Book Image

Amazon Web Services: Migrating your .NET Enterprise Application

By : Rob Linton
Book Image

Amazon Web Services: Migrating your .NET Enterprise Application

By: Rob Linton

Overview of this book

Amazon Web Services is an Infrastructure as a Service (IaaS) platform in the Cloud, which businesses can take advantage of as their needs demand. The Amazon Cloud provides the enterprise with the flexibility to choose whichever solution is required to solve specific problems, ultimately reducing costs by only paying for what you use. While enterprises understand moving their applications among infrastructure they own and manage, the differences in Amazon's infrastructure bring up specific business, legal, technical, and regulatory issues to get to grips with. This step-by-step guide to moving your Enterprise .NET application to Amazon covers not only the concept, technical design, and strategy, but also enlightens readers about the business strategy and in-depth implementation details involved in moving an application to Amazon. You'll discover how to map your requirements against the Amazon Cloud, as well as secure and enhance your application with AWS. This book helps readers achieve their goal of migrating a .NET Enterprise Application to the AWS cloud. It guides you through the process one step at a time with a sample enterprise application migration. After comparing the existing application with the newly migrated version, it then moves on to explain how to make the hosted application better. It covers how to leverage some of the scalability and redundancy built into the Cloud, and along the way you'll learn about all of the major AWS products like EC2, S3, and EBS.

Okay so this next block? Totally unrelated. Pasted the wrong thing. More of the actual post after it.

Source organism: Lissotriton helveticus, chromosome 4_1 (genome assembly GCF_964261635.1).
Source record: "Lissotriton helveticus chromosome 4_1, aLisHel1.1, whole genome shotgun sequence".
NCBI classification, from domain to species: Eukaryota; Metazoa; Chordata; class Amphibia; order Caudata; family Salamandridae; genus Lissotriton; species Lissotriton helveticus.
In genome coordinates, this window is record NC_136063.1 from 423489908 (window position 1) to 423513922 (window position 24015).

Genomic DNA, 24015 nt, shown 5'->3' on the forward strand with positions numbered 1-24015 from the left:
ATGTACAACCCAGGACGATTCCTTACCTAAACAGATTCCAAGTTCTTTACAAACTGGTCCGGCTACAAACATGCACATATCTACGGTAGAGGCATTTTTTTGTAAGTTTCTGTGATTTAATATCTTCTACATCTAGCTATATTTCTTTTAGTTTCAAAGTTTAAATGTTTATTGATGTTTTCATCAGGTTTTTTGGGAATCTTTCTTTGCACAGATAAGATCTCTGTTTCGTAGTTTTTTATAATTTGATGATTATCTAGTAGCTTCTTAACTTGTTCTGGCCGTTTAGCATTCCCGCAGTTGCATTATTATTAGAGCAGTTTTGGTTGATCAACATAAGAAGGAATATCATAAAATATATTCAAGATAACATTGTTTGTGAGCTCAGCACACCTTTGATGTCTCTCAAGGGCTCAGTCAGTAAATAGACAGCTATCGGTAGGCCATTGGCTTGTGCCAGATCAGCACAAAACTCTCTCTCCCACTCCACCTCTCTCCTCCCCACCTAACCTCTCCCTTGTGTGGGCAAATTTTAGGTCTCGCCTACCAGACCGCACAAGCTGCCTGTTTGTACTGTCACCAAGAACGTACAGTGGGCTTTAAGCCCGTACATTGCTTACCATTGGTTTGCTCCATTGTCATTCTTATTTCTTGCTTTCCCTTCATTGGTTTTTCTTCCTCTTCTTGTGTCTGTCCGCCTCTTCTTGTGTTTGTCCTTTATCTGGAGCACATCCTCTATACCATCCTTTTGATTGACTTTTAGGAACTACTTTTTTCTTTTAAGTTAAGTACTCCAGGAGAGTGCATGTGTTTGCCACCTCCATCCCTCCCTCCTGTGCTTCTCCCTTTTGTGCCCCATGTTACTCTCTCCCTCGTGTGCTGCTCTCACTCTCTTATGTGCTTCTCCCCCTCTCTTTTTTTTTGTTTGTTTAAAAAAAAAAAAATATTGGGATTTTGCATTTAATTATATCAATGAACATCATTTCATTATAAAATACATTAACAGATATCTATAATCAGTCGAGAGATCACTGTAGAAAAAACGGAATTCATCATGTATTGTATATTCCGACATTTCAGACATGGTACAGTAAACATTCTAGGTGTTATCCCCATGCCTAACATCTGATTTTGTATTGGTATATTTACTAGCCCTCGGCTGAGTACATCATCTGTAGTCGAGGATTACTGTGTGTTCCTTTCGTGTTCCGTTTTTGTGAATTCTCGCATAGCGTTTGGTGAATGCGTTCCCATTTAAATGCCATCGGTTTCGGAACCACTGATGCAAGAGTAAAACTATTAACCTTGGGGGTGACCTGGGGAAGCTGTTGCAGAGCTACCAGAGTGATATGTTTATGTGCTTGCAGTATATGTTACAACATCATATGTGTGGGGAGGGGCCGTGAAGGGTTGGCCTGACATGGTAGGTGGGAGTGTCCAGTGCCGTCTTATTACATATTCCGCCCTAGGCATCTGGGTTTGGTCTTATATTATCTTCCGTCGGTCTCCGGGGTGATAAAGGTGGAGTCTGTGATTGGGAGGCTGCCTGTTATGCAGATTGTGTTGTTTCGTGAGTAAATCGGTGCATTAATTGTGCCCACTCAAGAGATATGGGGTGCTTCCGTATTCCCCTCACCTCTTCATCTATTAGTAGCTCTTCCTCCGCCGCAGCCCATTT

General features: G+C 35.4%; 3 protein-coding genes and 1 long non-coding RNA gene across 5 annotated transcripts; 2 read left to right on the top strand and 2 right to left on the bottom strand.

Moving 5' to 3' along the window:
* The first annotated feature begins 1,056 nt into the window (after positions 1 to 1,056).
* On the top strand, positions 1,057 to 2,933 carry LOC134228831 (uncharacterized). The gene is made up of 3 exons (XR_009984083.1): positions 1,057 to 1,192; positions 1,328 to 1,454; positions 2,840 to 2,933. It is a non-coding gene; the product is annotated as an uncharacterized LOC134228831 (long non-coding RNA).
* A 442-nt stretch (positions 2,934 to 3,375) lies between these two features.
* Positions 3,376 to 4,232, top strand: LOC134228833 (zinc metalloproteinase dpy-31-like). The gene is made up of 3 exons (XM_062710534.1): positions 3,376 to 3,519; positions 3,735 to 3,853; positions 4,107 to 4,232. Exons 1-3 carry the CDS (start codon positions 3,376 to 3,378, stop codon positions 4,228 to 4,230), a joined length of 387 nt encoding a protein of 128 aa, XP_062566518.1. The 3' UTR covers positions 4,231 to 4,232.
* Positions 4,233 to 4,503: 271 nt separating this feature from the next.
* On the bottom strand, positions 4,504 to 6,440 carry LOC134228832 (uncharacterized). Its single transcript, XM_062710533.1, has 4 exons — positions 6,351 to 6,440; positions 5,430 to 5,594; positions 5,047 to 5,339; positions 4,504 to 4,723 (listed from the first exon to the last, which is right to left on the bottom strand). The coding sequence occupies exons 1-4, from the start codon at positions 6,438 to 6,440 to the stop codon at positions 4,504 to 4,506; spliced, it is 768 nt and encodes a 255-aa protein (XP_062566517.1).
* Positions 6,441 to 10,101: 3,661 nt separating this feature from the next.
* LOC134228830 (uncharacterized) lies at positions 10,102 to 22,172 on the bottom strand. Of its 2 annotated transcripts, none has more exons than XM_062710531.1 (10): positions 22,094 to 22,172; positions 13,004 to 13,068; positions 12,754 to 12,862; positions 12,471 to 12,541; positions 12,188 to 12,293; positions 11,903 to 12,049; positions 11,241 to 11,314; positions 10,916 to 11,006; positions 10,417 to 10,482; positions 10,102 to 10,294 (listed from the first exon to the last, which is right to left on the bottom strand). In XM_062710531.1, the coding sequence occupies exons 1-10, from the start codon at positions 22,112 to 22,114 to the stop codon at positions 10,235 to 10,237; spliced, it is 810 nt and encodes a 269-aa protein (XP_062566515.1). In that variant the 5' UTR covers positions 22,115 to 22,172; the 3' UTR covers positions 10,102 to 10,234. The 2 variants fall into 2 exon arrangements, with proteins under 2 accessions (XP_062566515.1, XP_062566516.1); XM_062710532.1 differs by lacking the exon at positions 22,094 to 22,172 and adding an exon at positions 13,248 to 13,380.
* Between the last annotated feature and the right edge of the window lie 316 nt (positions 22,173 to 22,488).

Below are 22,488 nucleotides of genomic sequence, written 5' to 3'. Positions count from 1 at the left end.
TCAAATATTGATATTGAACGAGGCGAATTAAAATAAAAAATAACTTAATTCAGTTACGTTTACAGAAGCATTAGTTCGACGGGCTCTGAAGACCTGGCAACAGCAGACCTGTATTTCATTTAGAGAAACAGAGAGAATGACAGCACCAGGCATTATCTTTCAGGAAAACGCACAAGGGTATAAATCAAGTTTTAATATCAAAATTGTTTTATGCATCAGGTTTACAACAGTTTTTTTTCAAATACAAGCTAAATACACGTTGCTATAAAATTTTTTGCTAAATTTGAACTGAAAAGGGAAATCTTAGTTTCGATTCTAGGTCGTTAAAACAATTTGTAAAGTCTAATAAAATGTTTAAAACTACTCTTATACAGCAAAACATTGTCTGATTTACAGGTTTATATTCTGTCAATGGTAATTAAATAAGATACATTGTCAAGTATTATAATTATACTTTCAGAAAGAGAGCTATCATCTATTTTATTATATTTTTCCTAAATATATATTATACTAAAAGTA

Table of Contents (19 chapters)
Amazon Web Services: Migrating your .NET Enterprise Application
About the Author
About the Reviewers


So, just to recap, in this chapter, we installed our sample application Waaah on AWS. We implemented a load-balanced web server frontend, with each web server connecting to a dedicated application server and to a mirrored database server.

Our sample application was written in Visual Studio 2010 using ASP.NET MVC and the location for the source code for this application as well as instructions on downloading and installing the Microsoft Web Development tools were covered.

At the end of this chapter, we connected to the public address of the AWS load balancer in front of our application and watched it work!

In the next chapter, we will be covering Amazon Simple Queue Service (SQS) and Amazon Simple Notification Service (SNS). We will look at how these technologies can be used in enterprise applications as well as how these services can improve our sample application, Waaah.